ANU Astronomy & Astrophysics

STEM Guest Lecture Series


Welcome to our STEM Guest Lecture series comprising masterclasses delivered by leading ANU academic experts and researchers.

Each guest lecture focuses on a different discipline area and highlight some of the leading research work being done across the ANU. Participants are expected to have some level of background knowledge (and ideally, would have completed some university-level courses) in the subject area of each lecture. 

We look forward to seeing you at the next iteration of the STEM Guest Lecture series. Until then, please enjoy recordings of previous webinars below.


Past events

15 Jul 2021 | 4:30pm

Electricity contributes a third of the world’s greenhouse gas emissions. Solar photovoltaics and wind generation are now the lowest cost sources of new electricity capacity, and Australia is leading the world with rate of uptake of these renewable generators.

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8 Jul 2021 | 4:30pm

Many famous Sci-Fi movies feature artificial intelligence (AI) or robots going mad and killing all the humans. But in reality, AI is the only way we, as humans, are going to be able to cope with an increasingly digitised world...

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5 Jul 2021 | 4:30pm

Genomics sequencing has created opportunities and challenges to gain new insights in biology and biomedical research.
Genome sequencing data usually consists of millions or billions of short DNA sequences, called reads, that are randomly drawn from genomes.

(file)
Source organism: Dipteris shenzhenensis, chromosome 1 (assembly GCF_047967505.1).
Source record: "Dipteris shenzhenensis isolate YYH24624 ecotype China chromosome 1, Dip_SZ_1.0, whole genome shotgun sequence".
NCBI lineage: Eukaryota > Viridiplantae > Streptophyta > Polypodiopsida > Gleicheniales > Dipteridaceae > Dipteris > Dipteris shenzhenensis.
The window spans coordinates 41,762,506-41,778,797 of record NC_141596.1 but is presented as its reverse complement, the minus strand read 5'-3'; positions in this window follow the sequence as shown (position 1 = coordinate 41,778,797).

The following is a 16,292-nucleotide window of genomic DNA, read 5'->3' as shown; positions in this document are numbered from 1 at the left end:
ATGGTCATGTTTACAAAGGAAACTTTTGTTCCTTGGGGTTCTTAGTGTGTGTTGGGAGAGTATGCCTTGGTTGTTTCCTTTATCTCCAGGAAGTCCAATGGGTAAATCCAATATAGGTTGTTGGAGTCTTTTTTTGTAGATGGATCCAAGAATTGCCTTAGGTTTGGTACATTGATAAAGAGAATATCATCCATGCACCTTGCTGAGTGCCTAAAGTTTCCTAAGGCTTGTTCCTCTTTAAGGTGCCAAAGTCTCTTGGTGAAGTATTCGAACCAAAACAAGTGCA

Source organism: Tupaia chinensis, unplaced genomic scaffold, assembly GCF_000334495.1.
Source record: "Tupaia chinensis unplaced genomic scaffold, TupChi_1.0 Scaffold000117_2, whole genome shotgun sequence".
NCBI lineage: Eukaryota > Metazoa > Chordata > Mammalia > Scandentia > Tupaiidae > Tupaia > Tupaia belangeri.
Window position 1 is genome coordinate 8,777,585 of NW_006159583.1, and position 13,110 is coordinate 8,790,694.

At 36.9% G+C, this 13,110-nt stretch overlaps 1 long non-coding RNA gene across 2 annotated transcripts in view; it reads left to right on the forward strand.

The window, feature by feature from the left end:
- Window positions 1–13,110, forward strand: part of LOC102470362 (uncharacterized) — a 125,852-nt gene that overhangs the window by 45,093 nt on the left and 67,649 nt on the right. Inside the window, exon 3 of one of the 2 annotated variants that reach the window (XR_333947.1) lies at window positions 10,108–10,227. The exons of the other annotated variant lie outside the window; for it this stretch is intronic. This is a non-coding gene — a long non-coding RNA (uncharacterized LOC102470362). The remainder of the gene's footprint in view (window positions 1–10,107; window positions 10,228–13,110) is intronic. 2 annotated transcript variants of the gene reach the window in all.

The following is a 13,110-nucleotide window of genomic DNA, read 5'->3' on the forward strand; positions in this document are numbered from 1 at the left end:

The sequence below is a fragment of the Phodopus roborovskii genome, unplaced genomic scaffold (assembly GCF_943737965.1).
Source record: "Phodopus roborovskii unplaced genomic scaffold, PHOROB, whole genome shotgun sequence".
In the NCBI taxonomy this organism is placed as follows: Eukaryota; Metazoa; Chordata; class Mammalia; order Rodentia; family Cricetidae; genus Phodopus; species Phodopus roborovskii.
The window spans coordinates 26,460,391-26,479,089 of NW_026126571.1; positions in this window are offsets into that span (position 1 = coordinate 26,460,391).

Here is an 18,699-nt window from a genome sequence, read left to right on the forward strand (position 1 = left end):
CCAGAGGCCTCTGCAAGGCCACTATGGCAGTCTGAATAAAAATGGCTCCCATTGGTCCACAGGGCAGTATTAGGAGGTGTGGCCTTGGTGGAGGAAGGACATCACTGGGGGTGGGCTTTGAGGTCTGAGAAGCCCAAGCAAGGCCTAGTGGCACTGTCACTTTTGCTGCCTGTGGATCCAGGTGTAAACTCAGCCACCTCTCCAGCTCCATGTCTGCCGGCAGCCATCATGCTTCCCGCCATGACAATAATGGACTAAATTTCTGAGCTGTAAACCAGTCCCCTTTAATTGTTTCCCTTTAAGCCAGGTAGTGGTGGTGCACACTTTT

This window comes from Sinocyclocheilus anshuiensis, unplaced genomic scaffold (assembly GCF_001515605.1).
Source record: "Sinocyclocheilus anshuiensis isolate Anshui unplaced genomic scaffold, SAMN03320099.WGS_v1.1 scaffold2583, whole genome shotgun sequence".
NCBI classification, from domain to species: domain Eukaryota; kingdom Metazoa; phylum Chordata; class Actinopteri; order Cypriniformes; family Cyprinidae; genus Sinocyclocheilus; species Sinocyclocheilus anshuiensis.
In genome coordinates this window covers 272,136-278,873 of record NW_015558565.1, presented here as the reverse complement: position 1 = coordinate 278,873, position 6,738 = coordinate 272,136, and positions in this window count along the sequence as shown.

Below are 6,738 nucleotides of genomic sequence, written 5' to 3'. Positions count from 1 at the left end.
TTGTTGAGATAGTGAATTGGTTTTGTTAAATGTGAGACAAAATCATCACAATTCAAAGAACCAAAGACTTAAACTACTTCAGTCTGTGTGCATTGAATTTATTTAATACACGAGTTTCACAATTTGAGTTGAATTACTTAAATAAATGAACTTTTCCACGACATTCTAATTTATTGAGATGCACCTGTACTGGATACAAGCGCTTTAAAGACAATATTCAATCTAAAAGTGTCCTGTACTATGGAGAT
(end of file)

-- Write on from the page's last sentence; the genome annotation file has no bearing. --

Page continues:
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1 Jul 2021 | 4:30pm

The price of renewable electricity has dropped lower than the price of conventional electricity in recent years. Globally, solar and wind now account for more than half of new electricity capacity. This masterclass will give an overview of the astonishing growth in renewables that we’ve seen to date, and discuss what we can expect for the future.

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30 Jun 2021 | 4:30pm

The majority of Earth’s volcanism is concentrated at tectonic plate boundaries, where plates move away from one another to create mid-ocean ridges, or where one plate slides beneath another to form a subduction zone.

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29 Jun 2021 | 4:30pm

Early assumptions that the secret to complexity was tied up in our DNA led to one of the most surprising outcomes of the Human Genome Project—that we have far fewer genes than many other seemingly simple organisms! This talk will explore the hypothesis that the true origin of biological complexity lies in our proteins and their intricate chemical structures.